Mass (liturgy)

A 15th-century Mass

Mass is a term used to describe the main eucharistic liturgical service in many forms of Western Christianity. The term mass is commonly used in the Catholic Church[1] and Anglican churches,[2] as well as some Lutheran churches,[3] Methodist,[4][5] Western Rite Orthodox and Old Catholic churches.

Some Protestants employ terms such as Divine Service or service of worship, rather than the word Mass.[6] For the celebration of the Eucharist in Eastern Christianity, including Eastern Catholic Churches, other terms such as Divine Liturgy, Holy Qurbana, and Badarak are typically used instead.

Etymology

The English noun mass is derived from Middle Latin missa. The Latin word was adopted in Old English as mæsse (via a Vulgar Latin form *messa), and was sometimes glossed as sendnes (i.e. "a sending, dismission").[7] The Latin term missa itself was in use by the 6th century.[8] It is most likely derived from the concluding formula Ite, missa est ("Go; the dismissal is made"); missa here is a Late Latin substantive corresponding to classical missio.

Historically, however, there have been other explanations of the noun missa, i.e. as not derived from the formula ite, missa est. Fortescue (1910) cites older, "fanciful" etymological explanations, notably a latinization of Hebrew matzâh (מַצָּה) "unleavened bread; oblation", a derivation favoured in the 16th century by Reuchlin and Luther, or Greek μύησις "initiation", or even Germanic mese "assembly".[9] The French historian Du Cange in 1678 reported "various opinions on the origin" of the noun missa "mass", including the derivation from Hebrew matzah (Missah, id est, oblatio), here attributed to Caesar Baronius. The Hebrew derivation is learned speculation from 16th-century philology; medieval authorities did derive the noun missa from the verb mittere, but not in connection with the formula ite, missa est.[10] Thus, De divinis officiis (9th century[11]) explains the word as a mittendo, quod nos mittat ad Deo ("from 'sending', that which sends us towards God"),[12] while Rupert of Deutz (early 12th century) derives it from a "dismissal" of the "enmities which had been between God and men" (inimicitiarum quæ erant inter Deum et homines).[13]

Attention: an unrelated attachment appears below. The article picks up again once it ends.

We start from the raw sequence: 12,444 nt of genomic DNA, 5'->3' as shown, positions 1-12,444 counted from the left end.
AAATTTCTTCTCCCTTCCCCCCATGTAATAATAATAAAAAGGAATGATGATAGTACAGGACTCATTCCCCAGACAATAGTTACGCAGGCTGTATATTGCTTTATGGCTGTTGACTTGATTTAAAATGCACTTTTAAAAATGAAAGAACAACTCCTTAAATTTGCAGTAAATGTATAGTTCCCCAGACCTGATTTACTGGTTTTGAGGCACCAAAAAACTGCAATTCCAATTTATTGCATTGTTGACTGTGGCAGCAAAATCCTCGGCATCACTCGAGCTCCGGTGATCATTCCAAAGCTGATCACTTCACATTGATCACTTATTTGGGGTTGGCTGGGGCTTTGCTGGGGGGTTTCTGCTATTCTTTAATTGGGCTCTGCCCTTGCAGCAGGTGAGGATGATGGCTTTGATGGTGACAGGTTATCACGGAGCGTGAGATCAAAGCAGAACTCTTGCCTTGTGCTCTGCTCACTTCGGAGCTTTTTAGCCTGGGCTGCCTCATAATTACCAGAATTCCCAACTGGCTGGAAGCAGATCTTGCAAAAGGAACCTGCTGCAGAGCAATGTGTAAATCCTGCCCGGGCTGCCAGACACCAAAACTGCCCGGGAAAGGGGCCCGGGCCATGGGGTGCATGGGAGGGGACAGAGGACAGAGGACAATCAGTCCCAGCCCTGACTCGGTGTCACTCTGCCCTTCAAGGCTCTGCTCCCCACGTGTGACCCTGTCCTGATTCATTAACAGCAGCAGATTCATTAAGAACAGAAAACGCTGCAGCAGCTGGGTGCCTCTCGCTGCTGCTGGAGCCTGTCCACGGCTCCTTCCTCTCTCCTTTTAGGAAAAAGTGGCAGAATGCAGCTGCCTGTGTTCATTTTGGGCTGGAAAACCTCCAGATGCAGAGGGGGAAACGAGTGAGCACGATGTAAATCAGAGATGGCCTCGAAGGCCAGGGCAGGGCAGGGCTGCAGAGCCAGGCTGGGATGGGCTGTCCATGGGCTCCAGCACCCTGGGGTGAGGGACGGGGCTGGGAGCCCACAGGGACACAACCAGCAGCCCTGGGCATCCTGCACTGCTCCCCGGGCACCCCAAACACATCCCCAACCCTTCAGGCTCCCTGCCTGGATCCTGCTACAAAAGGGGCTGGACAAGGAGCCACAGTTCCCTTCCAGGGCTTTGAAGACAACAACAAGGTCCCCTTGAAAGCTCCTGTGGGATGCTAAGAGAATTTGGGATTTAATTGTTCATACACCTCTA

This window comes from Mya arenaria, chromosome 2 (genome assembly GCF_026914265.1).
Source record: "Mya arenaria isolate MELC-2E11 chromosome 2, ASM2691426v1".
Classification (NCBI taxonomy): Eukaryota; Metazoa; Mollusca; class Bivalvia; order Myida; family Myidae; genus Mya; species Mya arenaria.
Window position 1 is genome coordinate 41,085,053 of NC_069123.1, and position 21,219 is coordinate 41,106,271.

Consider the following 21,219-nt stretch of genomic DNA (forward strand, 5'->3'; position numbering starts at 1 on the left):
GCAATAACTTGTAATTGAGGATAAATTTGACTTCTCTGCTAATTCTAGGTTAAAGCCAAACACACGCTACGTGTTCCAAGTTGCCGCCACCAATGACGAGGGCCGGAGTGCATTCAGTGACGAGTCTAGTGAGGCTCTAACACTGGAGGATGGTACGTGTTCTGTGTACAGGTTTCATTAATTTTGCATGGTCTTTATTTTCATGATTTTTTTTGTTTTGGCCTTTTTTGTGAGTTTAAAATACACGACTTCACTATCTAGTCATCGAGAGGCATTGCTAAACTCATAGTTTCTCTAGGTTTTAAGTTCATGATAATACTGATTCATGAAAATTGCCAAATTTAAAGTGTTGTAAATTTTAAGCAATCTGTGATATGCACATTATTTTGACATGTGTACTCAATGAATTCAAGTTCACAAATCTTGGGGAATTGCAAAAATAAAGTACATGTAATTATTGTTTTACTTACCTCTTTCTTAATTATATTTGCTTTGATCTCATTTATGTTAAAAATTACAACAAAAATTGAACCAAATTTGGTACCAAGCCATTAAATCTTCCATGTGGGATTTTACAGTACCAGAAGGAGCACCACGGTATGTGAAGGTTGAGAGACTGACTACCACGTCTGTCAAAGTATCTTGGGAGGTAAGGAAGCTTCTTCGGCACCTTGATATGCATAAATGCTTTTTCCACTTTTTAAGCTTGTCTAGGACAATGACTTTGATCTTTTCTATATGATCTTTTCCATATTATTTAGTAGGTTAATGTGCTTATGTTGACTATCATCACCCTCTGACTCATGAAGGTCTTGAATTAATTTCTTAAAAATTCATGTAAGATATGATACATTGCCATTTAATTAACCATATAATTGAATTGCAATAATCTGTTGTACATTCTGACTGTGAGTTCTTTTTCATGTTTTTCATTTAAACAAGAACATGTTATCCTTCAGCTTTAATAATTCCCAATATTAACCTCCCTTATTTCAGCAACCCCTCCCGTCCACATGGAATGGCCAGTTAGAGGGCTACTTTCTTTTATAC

Other Languages
Alemannisch: Heilige Messe
asturianu: Misa
беларуская: Імша
беларуская (тарашкевіца)‎: Імша
bosanski: Misa
brezhoneg: Oferenn
català: Missa
čeština: Mše
Cymraeg: Offeren
Deutsch: Heilige Messe
eesti: Missa
español: Misa
Esperanto: Meso (diservo)
euskara: Meza
français: Messe
Gaeilge: Aifreann
Gàidhlig: Aifreann
galego: Misa
한국어: 미사
hrvatski: Misa
Ido: Meso
Bahasa Indonesia: Misa
italiano: Messa
עברית: מיסה
Basa Jawa: Misa
ქართული: მესა
Kiswahili: Misa
Кыргызча: Месса
кырык мары: Месса
Latina: Missa
latviešu: Mise
Lëtzebuergesch: Mass (Zeremonie)
Limburgs: Mès (liturgie)
lingála: Mísa
magyar: Szentmise
Nāhuatl: Misa
Nederlands: Mis
日本語: ミサ
norsk nynorsk: Messe
polski: Msza
português: Missa
русский: Месса
sardu: Missa
Scots: Mess
shqip: Mesha
Simple English: Mass (liturgy)
slovenčina: Omša (bohoslužba)
slovenščina: Maša
српски / srpski: Миса
srpskohrvatski / српскохрватски: Misa
suomi: Messu
svenska: Mässa
Tagalog: Misa
vèneto: Mesa
Tiếng Việt: Thánh lễ
walon: Messe
吴语: 弥撒
粵語: 彌撒
žemaitėška: Švėntas Mėšės
中文: 弥撒